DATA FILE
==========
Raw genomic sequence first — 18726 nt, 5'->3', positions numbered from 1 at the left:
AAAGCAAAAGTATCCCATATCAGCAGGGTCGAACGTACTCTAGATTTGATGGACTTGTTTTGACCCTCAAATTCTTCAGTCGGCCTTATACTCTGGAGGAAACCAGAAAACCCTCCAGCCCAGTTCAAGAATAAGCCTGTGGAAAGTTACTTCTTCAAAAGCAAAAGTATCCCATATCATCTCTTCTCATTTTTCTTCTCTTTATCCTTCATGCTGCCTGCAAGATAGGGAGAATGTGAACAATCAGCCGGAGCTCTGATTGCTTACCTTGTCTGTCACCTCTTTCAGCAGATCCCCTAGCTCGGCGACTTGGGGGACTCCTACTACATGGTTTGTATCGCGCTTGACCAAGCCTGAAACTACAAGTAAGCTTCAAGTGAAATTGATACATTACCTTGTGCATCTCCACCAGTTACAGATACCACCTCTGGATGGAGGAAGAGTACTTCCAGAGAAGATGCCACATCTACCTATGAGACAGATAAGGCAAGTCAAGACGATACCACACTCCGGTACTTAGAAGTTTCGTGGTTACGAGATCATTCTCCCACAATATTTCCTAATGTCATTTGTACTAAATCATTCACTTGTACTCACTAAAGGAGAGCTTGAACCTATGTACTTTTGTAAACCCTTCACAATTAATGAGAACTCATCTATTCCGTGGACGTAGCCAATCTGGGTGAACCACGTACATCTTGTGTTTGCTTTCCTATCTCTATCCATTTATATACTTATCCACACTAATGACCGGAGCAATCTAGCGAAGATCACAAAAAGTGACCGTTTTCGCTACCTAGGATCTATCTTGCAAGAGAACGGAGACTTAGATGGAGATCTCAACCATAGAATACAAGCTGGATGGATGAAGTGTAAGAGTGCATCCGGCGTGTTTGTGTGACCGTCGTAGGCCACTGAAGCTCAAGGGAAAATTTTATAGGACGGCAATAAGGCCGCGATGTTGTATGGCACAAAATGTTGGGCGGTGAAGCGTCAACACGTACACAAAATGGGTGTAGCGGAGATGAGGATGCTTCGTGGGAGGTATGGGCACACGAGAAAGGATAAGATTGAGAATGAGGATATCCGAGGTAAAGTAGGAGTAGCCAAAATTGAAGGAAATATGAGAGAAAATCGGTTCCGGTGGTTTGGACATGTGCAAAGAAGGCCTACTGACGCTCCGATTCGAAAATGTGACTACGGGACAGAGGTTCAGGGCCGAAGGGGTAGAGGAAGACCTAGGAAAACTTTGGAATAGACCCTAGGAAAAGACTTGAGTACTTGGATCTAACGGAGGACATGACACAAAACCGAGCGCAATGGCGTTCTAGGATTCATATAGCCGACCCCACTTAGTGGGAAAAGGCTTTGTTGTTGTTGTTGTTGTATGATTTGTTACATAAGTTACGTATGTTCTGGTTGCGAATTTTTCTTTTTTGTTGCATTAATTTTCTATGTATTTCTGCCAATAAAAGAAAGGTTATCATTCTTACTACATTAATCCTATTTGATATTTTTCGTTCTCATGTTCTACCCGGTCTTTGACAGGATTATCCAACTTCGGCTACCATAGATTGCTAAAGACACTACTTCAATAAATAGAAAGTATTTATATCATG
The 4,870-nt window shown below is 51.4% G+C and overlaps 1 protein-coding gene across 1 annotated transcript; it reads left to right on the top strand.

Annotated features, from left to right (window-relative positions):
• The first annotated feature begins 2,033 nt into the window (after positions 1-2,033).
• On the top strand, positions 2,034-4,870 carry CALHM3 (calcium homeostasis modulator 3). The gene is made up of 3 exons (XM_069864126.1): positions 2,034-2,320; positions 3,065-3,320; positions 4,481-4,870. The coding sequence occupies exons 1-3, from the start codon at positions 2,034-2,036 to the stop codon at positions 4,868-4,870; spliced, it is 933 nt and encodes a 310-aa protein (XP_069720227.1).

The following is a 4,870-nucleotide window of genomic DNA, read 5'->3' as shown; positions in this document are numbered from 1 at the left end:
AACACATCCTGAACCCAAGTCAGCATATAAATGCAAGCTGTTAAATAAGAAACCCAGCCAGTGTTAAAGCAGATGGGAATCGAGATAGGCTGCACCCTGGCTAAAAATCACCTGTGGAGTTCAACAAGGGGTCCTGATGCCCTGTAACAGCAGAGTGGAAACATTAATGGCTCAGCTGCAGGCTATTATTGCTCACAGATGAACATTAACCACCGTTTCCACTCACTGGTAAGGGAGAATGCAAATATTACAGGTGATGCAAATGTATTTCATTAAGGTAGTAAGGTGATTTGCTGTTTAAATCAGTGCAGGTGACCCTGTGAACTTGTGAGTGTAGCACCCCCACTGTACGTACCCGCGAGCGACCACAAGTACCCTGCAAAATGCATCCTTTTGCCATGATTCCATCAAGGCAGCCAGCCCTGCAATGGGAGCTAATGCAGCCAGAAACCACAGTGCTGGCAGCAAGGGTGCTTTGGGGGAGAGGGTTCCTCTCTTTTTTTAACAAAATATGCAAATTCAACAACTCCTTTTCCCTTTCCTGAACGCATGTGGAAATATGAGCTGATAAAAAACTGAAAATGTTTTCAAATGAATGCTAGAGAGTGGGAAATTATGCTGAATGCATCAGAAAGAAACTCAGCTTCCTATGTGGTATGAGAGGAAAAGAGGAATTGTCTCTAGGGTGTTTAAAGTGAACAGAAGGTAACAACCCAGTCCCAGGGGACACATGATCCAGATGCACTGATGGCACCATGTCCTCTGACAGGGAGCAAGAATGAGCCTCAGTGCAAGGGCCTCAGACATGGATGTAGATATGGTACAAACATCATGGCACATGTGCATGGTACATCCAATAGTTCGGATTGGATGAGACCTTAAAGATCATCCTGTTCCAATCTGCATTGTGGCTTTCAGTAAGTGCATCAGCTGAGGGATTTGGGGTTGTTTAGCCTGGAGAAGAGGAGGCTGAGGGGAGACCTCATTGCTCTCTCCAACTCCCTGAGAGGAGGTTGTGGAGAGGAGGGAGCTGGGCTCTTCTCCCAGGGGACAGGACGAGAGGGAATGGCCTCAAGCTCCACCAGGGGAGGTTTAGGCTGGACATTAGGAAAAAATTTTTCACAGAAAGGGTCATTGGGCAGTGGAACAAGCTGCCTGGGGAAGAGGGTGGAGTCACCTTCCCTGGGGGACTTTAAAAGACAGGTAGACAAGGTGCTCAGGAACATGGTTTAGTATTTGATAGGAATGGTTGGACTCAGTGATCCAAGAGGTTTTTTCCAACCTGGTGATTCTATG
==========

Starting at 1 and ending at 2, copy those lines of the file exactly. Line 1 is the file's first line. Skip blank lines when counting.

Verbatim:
Raw genomic sequence first — 18726 nt, 5'->3', positions numbered from 1 at the left:
AAAGCAAAAGTATCCCATATCAGCAGGGTCGAACGTACTCTAGATTTGATGGACTTGTTTTGACCCTCAAATTCTTCAGTCGGCCTTATACTCTGGAGGAAACCAGAAAACCCTCCAGCCCAGTTCAAGAATAAGCCTGTGGAAAGTTACTTCTTCAAAAGCAAAAGTATCCCATATCATCTCTTCTCATTTTTCTTCTCTTTATCCTTCATGCTGCCTGCAAGATAGGGAGAATGTGAACAATCAGCCGGAGCTCTGATTGCTTACCTTGTCTGTCACCTCTTTCAGCAGATCCCCTAGCTCGGCGACTTGGGGGACTCCTACTACATGGTTTGTATCGCGCTTGACCAAGCCTGAAACTACAAGTAAGCTTCAAGTGAAATTGATACATTACCTTGTGCATCTCCACCAGTTACAGATACCACCTCTGGATGGAGGAAGAGTACTTCCAGAGAAGATGCCACATCTACCTATGAGACAGATAAGGCAAGTCAAGACGATACCACACTCCGGTACTTAGAAGTTTCGTGGTTACGAGATCATTCTCCCACAATATTTCCTAATGTCATTTGTACTAAATCATTCACTTGTACTCACTAAAGGAGAGCTTGAACCTATGTACTTTTGTAAACCCTTCACAATTAATGAGAACTCATCTATTCCGTGGACGTAGCCAATCTGGGTGAACCACGTACATCTTGTGTTTGCTTTCCTATCTCTATCCATTTATATACTTATCCACACTAATGACCGGAGCAATCTAGCGAAGATCACAAAAAGTGACCGTTTTCGCTACCTAGGATCTATCTTGCAAGAGAACGGAGACTTAGATGGAGATCTCAACCATAGAATACAAGCTGGATGGATGAAGTGTAAGAGTGCATCCGGCGTGTTTGTGTGACCGTCGTAGGCCACTGAAGCTCAAGGGAAAATTTTATAGGACGGCAATAAGGCCGCGATGTTGTATGGCACAAAATGTTGGGCGGTGAAGCGTCAACACGTACACAAAATGGGTGTAGCGGAGATGAGGATGCTTCGTGGGAGGTATGGGCACACGAGAAAGGATAAGATTGAGAATGAGGATATCCGAGGTAAAGTAGGAGTAGCCAAAATTGAAGGAAATATGAGAGAAAATCGGTTCCGGTGGTTTGGACATGTGCAAAGAAGGCCTACTGACGCTCCGATTCGAAAATGTGACTACGGGACAGAGGTTCAGGGCCGAAGGGGTAGAGGAAGACCTAGGAAAACTTTGGAATAGACCCTAGGAAAAGACTTGAGTACTTGGATCTAACGGAGGACATGACACAAAACCGAGCGCAATGGCGTTCTAGGATTCATATAGCCGACCCCACTTAGTGGGAAAAGGCTTTGTTGTTGTTGTTGTTGTATGATTTGTTACATAAGTTACGTATGTTCTGGTTGCGAATTTTTCTTTTTTGTTGCATTAATTTTCTATGTATTTCTGCCAATAAAAGAAAGGTTATCATTCTTACTACATTAATCCTATTTGATATTTTTCGTTCTCATGTTCTACCCGGTCTTTGACAGGATTATCCAACTTCGGCTACCATAGATTGCTAAAGACACTACTTCAATAAATAGAAAGTATTTATATCATG